Saturday, May 28, 2005


Dear Family and Friends,
This week I find myself as a stranger in my home town. Familiar faces have gone, familiar stopping places have been demolished. Men and women who would nod, wave and smile as I passed, have disappeared and I feel an overwhelming sadness at what has happened to them and to their struggle to make a decent living in these most desperate of times. Around the corner from my home a woman used to sit on a concrete block with her vegetables laid out for sale on a piece of cardboard in front of her: butternuts, tomatoes and onions. She has gone, chased away by Police. At the end of the road a young woman, sometimes with her little boy in his bright red jersey, sat on the ground under a tree with a few things to sell to passers by. She had pushed four sticks into the ground and fashioned a little table to hold her products: popcorn, matches and vegetables. Often her little boy would smile and wave when I passed by, but they have gone, chased away by the Police. Outside the junior school four women waited every day to sell their wares to parents and children when the last bell of the day rang. They sold frozen drinks, toffees, peppermints and bubble gum balls. They have gone, chased away by Police. Opposite the hospital eight or ten women, many with children at their feet or babies on their backs, stood selling fruits and vegetables to nursing staff, patients and visitors. Their stalls were substantial and made of treated gum poles with thick plastic sheeting overhead to protect them and their produce from the weather. Here you could buy bananas and apples, avocado pears, cucumbers, cabbages, tomatoes and almost any fruit or vegetable in season. They have gone, chased away by Police. On the main road through Marondera town there were at least a dozen places where young men stood with pockets of oranges, potatoes and butternuts forsale and on upturned crates they had jars of golden nectar which they were adamant was honey but we all knew was syrup. They too have gone, chased away by Police. Near the main petrol station a group of men used to weave baskets, stools and wicker chairs which they sold on the roadside along with hand woven rugs and mats. For years those men have been there, their fingers twisting and pulling the canes into intricate designs with such skill that it was a delight to watch them work and an insult to bargain with them over their prices when you knew how much work had gone into the finished product. These men too have gone, chased away by Police. Outside the main Post Office the woman with her battered enamel basin crowded with bananas and twisted cones of newspaper filled with ground nuts or nyimo beans has gone, chased away by the Police. In this case out of sight to the authorities is not out of mind to us, the ordinary people. What I am describing is the tip of the iceberg. In towns and cities across the country the Police are embarking on what they call a clean up campaign. It is not only street vendors who are having their stalls demolished and goods confiscated but also people who the police say have built illegal houses in illegal areas. On Thursday night I watched in shock as the main TV news carried film footage of a crowd of riot police standing watching a bulldozer demolishing "illegal houses" . The camera focused on three young children, one with a school satchel on her back,watching the brick house being torn down; the walls were plastered and painted blue and I cried inside knowing exactly how it felt to have the place you call home stolen from you. It is winter here in Zimbabwe. Last night the temperature in Marondera dropped to just seven degrees Centigrade. In Harare last night over 500 families spent their second night out in the open as their homes had been demolished by Police. I have seen such cruelty and such a lack of compassion and humanity this week that I cannot imagine which way now for Zimbabwe. No one can understand what this is about or why it is happening now.There are already so few voices speaking out for the desperate ordinary people in Zimbabwe that it is with overwhelming sadness that we heard this week that Short Wave Radio Africa is about to stop broadcasting as they have run out of money. Through SW Radio Africa ordinary people could tell of their own struggle to survive and for those of us who have listened faithfully every night, I do not know how, now, we will find the courage to go on without our voice of hope. We feel more alone now than ever before. Until next week, with love, cathy.Copyright cathy buckle 28th May 2005.http://africantears.netfirms.comMy books on the Zimbabwean crisis, "African Tears" and "Beyond Tears" areavailable from: ; ; ; in Australia and New ; Africa:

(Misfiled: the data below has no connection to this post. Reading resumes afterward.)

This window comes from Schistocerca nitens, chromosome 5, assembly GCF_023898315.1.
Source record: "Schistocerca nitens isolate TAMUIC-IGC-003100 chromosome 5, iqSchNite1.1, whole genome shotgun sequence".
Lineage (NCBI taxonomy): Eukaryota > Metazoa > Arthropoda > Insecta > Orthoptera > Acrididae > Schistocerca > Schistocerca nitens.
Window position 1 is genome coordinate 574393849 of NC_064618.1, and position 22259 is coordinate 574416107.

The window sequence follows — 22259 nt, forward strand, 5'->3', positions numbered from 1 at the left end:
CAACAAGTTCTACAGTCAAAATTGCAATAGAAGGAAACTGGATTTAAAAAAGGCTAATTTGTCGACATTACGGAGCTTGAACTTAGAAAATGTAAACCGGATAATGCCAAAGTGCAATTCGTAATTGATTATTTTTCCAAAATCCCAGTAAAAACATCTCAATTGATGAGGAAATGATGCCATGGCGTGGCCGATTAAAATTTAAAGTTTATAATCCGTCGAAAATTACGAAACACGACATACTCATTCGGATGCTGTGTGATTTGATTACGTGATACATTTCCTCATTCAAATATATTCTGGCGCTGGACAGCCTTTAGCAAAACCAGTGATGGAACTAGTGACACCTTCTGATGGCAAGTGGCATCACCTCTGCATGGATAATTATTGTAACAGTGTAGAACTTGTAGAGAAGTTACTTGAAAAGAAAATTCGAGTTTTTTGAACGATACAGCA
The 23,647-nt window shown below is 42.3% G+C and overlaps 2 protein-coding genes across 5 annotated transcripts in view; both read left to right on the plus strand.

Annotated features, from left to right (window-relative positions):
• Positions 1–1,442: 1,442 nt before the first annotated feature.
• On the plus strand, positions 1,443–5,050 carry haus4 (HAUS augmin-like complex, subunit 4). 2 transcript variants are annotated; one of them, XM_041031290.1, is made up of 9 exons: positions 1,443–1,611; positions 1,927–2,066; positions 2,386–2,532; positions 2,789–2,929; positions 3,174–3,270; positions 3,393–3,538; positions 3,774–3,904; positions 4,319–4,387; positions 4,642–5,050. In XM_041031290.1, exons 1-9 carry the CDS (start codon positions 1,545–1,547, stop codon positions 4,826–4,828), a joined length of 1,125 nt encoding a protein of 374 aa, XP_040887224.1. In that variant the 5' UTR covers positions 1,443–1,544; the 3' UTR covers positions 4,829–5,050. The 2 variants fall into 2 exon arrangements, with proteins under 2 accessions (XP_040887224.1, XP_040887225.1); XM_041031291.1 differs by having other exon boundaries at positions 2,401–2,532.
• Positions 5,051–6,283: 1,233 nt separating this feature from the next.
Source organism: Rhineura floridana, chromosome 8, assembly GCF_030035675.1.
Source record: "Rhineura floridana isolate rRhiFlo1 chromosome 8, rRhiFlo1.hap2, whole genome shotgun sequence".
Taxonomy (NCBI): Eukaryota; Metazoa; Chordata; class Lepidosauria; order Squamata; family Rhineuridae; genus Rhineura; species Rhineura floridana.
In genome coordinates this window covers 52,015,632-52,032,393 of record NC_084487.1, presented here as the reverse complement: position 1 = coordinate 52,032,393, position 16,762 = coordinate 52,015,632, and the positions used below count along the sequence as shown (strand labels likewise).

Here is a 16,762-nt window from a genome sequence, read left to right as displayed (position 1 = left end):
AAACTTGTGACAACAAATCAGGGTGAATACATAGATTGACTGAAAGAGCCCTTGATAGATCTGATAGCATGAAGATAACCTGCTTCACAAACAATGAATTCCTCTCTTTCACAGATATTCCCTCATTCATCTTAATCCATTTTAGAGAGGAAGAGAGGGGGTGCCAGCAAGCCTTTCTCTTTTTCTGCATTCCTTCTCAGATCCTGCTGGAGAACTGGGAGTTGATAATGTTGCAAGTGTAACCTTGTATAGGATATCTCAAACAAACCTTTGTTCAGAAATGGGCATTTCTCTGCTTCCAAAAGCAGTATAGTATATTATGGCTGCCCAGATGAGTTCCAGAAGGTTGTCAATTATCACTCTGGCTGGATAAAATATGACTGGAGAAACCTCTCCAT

Dont know about everyone else who has read this last letter from Cathy, but I have to say I was in tears for all the good folks trying to make ends meet. How CAN this be happening? Why cant we care enough to actually DO something for them? Why does the United Nations not demand that BASIC human rights are observed? Why does the world turn a BLIND eye to what is going on in Zimbabwe? WHY, OH WHY, OH WHY, OH WHY........


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